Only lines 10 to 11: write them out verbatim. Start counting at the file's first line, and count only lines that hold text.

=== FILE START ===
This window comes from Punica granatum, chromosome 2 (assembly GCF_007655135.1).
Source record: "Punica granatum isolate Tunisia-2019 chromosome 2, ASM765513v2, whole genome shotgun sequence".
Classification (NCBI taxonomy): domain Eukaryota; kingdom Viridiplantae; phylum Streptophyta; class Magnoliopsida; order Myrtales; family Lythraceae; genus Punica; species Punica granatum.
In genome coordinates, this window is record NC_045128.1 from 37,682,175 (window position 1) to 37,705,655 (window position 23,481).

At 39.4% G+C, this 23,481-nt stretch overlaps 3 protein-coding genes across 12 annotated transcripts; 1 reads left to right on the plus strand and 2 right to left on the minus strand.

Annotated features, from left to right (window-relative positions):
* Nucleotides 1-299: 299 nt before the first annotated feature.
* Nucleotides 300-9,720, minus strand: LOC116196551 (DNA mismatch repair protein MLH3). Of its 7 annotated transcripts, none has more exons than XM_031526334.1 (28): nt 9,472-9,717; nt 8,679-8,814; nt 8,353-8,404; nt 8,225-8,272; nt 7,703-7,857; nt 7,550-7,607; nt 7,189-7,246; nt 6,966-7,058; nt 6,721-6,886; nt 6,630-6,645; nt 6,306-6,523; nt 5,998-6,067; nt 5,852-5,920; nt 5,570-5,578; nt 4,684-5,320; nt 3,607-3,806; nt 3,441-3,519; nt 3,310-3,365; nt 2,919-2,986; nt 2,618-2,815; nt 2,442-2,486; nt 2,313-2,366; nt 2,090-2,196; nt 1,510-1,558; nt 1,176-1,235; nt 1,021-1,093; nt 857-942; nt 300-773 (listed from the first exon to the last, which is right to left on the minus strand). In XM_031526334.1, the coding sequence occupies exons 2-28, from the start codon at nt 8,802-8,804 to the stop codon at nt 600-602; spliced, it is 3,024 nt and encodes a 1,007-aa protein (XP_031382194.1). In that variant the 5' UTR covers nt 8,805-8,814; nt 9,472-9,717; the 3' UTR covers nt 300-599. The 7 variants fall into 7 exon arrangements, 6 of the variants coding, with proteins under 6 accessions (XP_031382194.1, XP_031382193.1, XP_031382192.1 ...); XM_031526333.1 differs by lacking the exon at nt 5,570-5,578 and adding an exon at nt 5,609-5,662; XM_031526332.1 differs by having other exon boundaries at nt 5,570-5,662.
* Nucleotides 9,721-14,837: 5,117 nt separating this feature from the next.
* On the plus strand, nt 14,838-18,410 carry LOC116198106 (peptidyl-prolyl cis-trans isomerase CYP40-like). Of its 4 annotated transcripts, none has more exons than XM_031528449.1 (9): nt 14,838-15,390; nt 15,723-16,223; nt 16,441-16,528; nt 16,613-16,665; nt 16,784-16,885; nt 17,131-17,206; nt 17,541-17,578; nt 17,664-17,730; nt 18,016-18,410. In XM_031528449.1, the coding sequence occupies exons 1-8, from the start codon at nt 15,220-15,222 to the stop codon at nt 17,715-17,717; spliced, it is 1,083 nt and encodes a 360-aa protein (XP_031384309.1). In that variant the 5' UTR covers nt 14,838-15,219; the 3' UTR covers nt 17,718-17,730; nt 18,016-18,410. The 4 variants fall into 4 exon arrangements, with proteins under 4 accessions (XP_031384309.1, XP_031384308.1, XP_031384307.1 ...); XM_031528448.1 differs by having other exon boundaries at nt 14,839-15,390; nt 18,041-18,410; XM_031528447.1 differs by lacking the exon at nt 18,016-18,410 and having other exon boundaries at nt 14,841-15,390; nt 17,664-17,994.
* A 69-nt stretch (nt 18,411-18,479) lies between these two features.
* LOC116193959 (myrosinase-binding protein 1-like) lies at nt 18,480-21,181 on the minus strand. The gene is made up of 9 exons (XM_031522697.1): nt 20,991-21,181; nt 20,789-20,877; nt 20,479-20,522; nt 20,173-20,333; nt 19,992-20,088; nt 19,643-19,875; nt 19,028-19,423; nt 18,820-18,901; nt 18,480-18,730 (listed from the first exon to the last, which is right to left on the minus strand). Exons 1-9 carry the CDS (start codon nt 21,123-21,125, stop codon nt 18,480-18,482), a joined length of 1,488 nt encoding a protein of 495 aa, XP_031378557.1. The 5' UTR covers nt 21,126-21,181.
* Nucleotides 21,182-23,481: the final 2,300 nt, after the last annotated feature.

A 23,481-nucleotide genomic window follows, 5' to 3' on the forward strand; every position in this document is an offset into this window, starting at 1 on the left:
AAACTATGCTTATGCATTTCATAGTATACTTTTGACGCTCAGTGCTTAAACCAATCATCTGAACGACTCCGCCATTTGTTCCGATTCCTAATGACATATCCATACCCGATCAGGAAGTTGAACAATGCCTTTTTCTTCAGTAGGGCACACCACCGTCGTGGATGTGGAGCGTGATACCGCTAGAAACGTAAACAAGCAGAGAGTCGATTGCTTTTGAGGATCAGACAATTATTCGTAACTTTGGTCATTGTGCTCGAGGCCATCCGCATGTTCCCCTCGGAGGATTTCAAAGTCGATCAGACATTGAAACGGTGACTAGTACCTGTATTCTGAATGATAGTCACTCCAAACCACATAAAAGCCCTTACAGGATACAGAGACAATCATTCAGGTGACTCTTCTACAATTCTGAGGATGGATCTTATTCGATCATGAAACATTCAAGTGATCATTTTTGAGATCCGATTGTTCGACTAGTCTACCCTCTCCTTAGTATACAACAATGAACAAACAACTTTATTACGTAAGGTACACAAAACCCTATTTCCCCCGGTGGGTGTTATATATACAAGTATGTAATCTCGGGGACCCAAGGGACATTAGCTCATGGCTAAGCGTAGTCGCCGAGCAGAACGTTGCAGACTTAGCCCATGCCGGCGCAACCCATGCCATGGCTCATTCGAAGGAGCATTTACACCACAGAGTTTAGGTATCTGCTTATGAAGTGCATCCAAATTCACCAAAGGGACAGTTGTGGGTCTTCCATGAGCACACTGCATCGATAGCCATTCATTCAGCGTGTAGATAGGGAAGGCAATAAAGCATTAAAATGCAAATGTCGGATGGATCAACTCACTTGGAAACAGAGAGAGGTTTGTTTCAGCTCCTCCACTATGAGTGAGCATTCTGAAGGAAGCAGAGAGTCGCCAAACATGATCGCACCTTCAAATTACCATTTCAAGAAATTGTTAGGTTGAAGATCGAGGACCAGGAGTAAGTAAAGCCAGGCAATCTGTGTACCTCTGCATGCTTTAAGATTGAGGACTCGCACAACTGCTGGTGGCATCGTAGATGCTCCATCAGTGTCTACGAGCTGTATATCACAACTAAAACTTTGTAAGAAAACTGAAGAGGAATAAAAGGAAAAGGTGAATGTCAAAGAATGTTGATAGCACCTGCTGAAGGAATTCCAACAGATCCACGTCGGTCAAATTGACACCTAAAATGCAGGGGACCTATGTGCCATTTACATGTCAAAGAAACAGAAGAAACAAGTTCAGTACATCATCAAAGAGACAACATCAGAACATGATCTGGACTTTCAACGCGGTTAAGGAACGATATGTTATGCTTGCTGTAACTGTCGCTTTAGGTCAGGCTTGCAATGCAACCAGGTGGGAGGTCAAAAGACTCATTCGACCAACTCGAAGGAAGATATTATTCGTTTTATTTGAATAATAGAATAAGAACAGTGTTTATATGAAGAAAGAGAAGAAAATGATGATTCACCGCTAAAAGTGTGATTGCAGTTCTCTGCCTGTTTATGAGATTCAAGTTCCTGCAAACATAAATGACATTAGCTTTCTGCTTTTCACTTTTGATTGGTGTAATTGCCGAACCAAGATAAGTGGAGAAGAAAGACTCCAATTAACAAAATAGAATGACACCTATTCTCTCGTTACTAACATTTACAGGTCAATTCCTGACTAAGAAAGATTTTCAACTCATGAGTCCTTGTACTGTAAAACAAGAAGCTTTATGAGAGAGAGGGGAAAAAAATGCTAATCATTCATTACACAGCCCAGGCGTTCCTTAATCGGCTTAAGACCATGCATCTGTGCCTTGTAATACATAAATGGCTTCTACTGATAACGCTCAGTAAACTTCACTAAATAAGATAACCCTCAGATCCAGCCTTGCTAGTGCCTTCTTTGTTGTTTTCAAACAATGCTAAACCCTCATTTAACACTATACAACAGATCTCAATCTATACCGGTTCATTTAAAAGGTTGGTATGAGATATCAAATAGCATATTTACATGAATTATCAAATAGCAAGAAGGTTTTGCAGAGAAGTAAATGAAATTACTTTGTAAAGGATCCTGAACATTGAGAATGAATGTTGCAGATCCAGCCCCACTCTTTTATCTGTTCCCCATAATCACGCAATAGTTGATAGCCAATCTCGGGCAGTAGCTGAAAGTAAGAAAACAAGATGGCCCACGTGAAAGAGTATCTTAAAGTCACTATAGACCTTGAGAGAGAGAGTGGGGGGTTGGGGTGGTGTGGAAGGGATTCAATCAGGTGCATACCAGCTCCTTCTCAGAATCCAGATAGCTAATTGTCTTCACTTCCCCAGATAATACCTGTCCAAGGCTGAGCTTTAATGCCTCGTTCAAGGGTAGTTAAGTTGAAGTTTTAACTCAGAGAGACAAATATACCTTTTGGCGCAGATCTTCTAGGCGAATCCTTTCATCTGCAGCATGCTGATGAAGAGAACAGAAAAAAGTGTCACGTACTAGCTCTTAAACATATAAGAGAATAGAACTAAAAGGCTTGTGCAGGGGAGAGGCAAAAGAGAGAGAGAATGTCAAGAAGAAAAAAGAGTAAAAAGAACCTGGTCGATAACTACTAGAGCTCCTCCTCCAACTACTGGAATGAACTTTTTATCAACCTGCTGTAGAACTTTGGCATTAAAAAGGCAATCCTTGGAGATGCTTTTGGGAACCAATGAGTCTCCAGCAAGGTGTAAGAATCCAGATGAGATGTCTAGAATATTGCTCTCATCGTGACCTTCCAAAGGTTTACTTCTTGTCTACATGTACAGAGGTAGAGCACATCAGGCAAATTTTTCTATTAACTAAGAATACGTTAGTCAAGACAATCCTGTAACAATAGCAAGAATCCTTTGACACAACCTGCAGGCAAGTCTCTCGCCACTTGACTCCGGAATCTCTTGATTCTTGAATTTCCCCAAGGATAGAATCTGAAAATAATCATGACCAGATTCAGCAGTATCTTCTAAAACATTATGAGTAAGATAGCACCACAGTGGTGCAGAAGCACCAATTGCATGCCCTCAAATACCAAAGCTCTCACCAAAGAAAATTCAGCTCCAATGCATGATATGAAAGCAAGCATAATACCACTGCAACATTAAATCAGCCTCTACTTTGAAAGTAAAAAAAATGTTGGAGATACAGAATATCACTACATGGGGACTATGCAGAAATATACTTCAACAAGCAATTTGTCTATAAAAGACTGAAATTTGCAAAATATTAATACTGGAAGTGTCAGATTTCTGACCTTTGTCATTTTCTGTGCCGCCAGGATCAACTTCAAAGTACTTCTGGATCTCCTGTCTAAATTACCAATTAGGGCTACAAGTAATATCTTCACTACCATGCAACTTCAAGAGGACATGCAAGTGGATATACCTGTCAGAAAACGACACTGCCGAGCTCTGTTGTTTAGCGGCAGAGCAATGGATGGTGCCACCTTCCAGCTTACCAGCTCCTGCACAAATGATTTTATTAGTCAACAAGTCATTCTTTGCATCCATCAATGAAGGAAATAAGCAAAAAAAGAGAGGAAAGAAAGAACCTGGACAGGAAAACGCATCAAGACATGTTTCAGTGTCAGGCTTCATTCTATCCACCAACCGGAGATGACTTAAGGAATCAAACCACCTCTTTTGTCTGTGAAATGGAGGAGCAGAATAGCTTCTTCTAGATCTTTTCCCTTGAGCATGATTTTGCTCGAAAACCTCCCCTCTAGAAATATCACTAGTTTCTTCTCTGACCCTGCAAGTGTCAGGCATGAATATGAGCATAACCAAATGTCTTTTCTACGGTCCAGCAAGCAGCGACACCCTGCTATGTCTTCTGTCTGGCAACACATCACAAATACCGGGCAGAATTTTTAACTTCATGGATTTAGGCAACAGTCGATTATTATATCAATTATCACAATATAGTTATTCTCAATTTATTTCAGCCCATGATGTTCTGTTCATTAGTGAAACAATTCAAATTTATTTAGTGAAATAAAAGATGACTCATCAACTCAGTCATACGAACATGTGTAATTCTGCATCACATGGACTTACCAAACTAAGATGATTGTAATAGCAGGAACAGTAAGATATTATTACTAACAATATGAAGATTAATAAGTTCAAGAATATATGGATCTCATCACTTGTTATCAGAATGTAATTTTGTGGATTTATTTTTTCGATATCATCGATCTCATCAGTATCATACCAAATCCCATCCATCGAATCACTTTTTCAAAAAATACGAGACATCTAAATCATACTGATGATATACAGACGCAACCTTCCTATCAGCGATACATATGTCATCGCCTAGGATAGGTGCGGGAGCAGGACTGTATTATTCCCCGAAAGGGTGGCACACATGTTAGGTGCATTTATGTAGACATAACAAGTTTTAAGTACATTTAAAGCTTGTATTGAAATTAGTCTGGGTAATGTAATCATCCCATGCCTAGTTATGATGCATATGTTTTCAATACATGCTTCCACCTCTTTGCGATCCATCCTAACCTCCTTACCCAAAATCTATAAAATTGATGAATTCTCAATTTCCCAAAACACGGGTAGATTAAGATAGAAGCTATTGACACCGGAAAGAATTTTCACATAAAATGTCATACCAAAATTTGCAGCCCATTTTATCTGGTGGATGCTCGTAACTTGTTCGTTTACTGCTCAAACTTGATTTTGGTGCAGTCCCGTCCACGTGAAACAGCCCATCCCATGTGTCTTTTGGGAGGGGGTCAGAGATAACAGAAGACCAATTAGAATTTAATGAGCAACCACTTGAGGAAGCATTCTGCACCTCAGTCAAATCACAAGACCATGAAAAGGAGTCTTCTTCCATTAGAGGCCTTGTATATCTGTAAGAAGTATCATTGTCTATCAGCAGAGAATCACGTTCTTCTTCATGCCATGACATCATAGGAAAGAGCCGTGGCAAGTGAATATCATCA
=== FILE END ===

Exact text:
* On the plus strand, nt 14,838-18,410 carry LOC116198106 (peptidyl-prolyl cis-trans isomerase CYP40-like). Of its 4 annotated transcripts, none has more exons than XM_031528449.1 (9): nt 14,838-15,390; nt 15,723-16,223; nt 16,441-16,528; nt 16,613-16,665; nt 16,784-16,885; nt 17,131-17,206; nt 17,541-17,578; nt 17,664-17,730; nt 18,016-18,410. In XM_031528449.1, the coding sequence occupies exons 1-8, from the start codon at nt 15,220-15,222 to the stop codon at nt 17,715-17,717; spliced, it is 1,083 nt and encodes a 360-aa protein (XP_031384309.1). In that variant the 5' UTR covers nt 14,838-15,219; the 3' UTR covers nt 17,718-17,730; nt 18,016-18,410. The 4 variants fall into 4 exon arrangements, with proteins under 4 accessions (XP_031384309.1, XP_031384308.1, XP_031384307.1 ...); XM_031528448.1 differs by having other exon boundaries at nt 14,839-15,390; nt 18,041-18,410; XM_031528447.1 differs by lacking the exon at nt 18,016-18,410 and having other exon boundaries at nt 14,841-15,390; nt 17,664-17,994.
* A 69-nt stretch (nt 18,411-18,479) lies between these two features.